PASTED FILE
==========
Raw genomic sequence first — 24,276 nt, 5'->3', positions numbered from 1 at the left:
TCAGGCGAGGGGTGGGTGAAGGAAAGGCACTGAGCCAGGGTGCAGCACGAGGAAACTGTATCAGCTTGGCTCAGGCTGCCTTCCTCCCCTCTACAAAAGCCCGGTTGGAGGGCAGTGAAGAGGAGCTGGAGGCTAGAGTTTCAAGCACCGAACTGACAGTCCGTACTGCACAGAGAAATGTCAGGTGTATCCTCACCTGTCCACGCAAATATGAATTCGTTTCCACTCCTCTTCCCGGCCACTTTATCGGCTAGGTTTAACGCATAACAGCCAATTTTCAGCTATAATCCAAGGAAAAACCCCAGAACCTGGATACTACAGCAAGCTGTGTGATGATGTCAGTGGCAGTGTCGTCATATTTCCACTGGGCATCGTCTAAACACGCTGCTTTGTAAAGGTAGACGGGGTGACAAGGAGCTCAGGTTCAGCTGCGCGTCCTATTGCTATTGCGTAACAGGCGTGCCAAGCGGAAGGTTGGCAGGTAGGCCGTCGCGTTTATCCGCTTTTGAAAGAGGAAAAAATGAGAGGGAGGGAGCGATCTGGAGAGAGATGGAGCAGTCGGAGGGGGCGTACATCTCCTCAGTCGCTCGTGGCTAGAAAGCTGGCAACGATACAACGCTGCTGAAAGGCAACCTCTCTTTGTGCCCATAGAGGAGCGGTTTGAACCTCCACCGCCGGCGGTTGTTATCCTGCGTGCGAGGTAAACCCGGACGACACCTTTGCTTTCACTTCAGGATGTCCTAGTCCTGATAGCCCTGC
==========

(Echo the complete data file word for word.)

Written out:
Raw genomic sequence first — 24,276 nt, 5'->3', positions numbered from 1 at the left:
TCAGGCGAGGGGTGGGTGAAGGAAAGGCACTGAGCCAGGGTGCAGCACGAGGAAACTGTATCAGCTTGGCTCAGGCTGCCTTCCTCCCCTCTACAAAAGCCCGGTTGGAGGGCAGTGAAGAGGAGCTGGAGGCTAGAGTTTCAAGCACCGAACTGACAGTCCGTACTGCACAGAGAAATGTCAGGTGTATCCTCACCTGTCCACGCAAATATGAATTCGTTTCCACTCCTCTTCCCGGCCACTTTATCGGCTAGGTTTAACGCATAACAGCCAATTTTCAGCTATAATCCAAGGAAAAACCCCAGAACCTGGATACTACAGCAAGCTGTGTGATGATGTCAGTGGCAGTGTCGTCATATTTCCACTGGGCATCGTCTAAACACGCTGCTTTGTAAAGGTAGACGGGGTGACAAGGAGCTCAGGTTCAGCTGCGCGTCCTATTGCTATTGCGTAACAGGCGTGCCAAGCGGAAGGTTGGCAGGTAGGCCGTCGCGTTTATCCGCTTTTGAAAGAGGAAAAAATGAGAGGGAGGGAGCGATCTGGAGAGAGATGGAGCAGTCGGAGGGGGCGTACATCTCCTCAGTCGCTCGTGGCTAGAAAGCTGGCAACGATACAACGCTGCTGAAAGGCAACCTCTCTTTGTGCCCATAGAGGAGCGGTTTGAACCTCCACCGCCGGCGGTTGTTATCCTGCGTGCGAGGTAAACCCGGACGACACCTTTGCTTTCACTTCAGGATGTCCTAGTCCTGATAGCCCTGC